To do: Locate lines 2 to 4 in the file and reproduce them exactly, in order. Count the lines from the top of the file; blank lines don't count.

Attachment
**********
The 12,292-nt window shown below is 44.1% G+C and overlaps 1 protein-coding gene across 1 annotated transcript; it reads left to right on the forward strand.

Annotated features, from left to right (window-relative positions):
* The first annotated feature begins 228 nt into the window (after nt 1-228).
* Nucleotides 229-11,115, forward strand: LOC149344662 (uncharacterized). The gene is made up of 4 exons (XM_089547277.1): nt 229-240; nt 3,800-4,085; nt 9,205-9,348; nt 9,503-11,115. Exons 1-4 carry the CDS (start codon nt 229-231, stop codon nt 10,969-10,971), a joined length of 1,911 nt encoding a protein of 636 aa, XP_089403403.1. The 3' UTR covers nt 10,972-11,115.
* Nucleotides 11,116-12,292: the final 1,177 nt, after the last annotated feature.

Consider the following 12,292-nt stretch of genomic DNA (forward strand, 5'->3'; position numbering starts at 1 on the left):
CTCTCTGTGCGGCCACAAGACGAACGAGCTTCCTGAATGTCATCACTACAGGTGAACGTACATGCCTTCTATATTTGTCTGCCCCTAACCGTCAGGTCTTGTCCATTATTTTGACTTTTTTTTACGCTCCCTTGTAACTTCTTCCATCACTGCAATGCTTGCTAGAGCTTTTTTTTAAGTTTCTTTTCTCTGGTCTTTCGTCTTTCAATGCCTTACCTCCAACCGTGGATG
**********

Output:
Annotated features, from left to right (window-relative positions):
* The first annotated feature begins 228 nt into the window (after nt 1-228).
* Nucleotides 229-11,115, forward strand: LOC149344662 (uncharacterized). The gene is made up of 4 exons (XM_089547277.1): nt 229-240; nt 3,800-4,085; nt 9,205-9,348; nt 9,503-11,115. Exons 1-4 carry the CDS (start codon nt 229-231, stop codon nt 10,969-10,971), a joined length of 1,911 nt encoding a protein of 636 aa, XP_089403403.1. The 3' UTR covers nt 10,972-11,115.